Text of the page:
Netflix CFO Spencer Neumann said the company has no plans yet to launch low-cost subscriptions with advertising.
After The Walt Disney Company confirmed the subscription with additional commercial showings on the Disney+ channel, many expected Netflix to follow suit. Typically, such a subscription is cheaper, but viewers have to spend time viewing ads, and the experience of such viewing is noticeably worse. Therefore, according to Neumann, such tactics may work in the short term, but hurt the company in the long term.
“We believe we have a good subscription business model that scales very well globally. Two years ago our revenue was about $20 billion and now we have reached $30 billion. We see healthy growth in all regions of the world.”said Neuman.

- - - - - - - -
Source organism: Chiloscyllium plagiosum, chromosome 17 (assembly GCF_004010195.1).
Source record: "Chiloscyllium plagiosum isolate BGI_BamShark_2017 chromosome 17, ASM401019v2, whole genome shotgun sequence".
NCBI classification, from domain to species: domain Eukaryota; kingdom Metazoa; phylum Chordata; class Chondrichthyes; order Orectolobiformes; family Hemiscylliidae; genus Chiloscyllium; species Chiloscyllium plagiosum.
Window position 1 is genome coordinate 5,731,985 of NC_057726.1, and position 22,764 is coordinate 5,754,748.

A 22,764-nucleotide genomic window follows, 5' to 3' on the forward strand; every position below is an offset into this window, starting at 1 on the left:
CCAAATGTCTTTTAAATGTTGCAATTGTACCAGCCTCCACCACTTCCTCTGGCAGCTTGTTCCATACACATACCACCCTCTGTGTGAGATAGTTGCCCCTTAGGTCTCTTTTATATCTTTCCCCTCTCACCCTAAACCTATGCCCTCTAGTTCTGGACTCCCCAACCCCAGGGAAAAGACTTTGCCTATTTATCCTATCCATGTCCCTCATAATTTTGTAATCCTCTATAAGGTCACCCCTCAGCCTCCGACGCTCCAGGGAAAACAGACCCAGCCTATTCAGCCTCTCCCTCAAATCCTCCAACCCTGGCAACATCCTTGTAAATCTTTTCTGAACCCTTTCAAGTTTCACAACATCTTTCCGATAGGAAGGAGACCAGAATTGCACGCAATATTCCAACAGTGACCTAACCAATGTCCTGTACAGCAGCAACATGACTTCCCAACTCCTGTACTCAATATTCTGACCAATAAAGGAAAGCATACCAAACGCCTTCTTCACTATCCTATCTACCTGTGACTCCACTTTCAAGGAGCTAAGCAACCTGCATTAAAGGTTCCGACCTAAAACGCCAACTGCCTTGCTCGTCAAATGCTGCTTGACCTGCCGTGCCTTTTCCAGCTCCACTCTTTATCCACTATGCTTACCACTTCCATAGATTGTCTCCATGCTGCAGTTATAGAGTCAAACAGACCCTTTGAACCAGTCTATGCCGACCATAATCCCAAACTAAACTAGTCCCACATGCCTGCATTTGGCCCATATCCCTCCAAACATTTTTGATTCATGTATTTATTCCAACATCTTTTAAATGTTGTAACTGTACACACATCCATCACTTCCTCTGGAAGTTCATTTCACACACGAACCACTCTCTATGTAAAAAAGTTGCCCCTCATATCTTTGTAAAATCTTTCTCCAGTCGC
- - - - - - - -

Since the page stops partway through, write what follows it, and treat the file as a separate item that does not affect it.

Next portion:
The Netflix tariffs are now heavily dependent on the number of devices and the quality of the content. Budget plans are available for fast-growing markets like India: For just $2 a month, you can access the entire catalog, but video quality is limited to 480p and access is limited to one device. In other regions, prices are much higher and conditions may vary. The company fears that advertising may negatively impact user experience.
Although the company has no plans to introduce advertising in subscriptions yet, Spencer Neiman noted that it is difficult for businesses to ignore the fact that other websites offer similar options. However, it is emphasized that such options do not make sense at the moment. At the same time, Neiman can’t help but consider that there are many competing services, including Hulu, Amazon Prime Video, HBO, Paramount NBC, Peacock, and others, and some of them have “promotional” plans in their listings. So Netflix isn’t giving up on the idea forever.
At the moment, the site is looking for other ways to increase the profitability of its business, including exploring opportunities to enter the gambling market. Although the company has a very weak presence here, with its resources it is quite possible to expand if necessary.